Usage of self-tests for HIV and STI in the general population versus sexual risk groups
F. Zuure1, U. Davidovich1, H. Fennema1, M. Prins1,2
1Public Health Service of Amsterdam, Research, Infectious Diseases, Amsterdam, Netherlands, 2, Academic Medical Center (University of Amsterdam), Department of Internal Medicine, Division of Infectious Diseases, Tropical Medicine and AIDS, Amsterdam, Netherlands
Background: Self-tests are commercial tests done autonomously by the tested person without involving a medical doctor or certified laboratory. We assessed HIV/STI self-test use among three populations in Amsterdam.
Methods: Data regarding demographics, sexual behaviour, and HIV/STI self-test use were collected between 2007-2008 in a representative population-based health study among 2,687 inhabitants of Amsterdam aged 16-54 years; among 419 homosexual men from the Amsterdam Cohort Studies (median age=35 years, IQR=31-40 years); and in an anonymous bi-annual HIV-survey among 1,995 STI-clinic visitors (median age=27 years, IQR=23-35 years).
Results: In the past 12 months, 0.8% (95%CI:0.5-1.3%) of the Amsterdam population aged 16-54 years used self-tests for HIV/STI of which 30% (95%CI:24-38%) for HIV. In univariate analyses, HIV self-test use was higher among men (0.4%; women: 0%, p< 0.01), low educated individuals (0.6%; highly educated: 0.1%, p=0.03), homosexual men (1.0%; heterosexual men: 0.4%; women: 0%, p< 0.01), individuals reporting >9 sexual partners (1.9%; 2-9 partners: 1.2%; 1 partner: 0%, p< 0.01), and among Surinamese and other non-Western individuals (0.6%, 1%; Dutch: 0.1%, p=0.09).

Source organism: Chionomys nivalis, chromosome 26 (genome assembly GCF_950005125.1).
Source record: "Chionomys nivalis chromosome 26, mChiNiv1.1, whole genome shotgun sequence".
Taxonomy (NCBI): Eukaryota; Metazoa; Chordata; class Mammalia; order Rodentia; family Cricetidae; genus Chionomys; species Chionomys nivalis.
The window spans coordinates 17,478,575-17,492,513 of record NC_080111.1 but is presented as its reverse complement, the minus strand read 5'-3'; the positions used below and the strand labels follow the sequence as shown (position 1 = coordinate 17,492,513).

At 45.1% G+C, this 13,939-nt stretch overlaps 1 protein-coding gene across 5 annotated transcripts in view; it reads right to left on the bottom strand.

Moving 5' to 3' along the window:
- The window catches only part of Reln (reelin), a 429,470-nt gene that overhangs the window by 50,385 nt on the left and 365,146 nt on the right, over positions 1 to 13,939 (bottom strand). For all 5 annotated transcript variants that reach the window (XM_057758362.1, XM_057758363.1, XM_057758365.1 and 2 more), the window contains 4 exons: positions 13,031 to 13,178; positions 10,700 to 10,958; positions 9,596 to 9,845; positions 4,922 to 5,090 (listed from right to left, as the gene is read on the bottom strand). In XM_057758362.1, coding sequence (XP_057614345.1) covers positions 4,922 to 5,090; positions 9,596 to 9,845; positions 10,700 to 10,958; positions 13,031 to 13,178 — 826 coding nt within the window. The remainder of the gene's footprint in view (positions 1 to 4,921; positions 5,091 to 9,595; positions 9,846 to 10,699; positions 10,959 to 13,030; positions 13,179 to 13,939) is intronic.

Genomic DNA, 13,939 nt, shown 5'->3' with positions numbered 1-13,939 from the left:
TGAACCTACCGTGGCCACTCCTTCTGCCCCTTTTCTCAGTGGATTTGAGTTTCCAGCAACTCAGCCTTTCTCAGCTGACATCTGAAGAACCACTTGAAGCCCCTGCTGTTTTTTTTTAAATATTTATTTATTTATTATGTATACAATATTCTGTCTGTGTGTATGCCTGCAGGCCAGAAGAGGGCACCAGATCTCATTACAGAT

In the study among homosexual men, 0.2% (1/419) ever used a self-test for syphilis, and 1.7% (7/419) for HIV (no statistics were performed due to small numbers).
Of the STI-clinic visitors, 2.1% (41/1,995) used self-tests for HIV/STI in the past 6 months. In univariate analyses, older age, homosexual orientation, and having had sex with a HIV-infected partner were significantly associated with HIV/STI self-test use. In multivariate analyses, only age remained significantly associated: those >34 years were more likely to self-test compared to those < 22 years (OR=4.7, 95%CI:1.4-15.9).
Conclusions: Self-test use in the general population is low, but seems higher in groups at increased risk for HIV/STI. Professional health care providers need to monitor these trends as self-test usage might become more popular, and should consider the development of supportive interventions.
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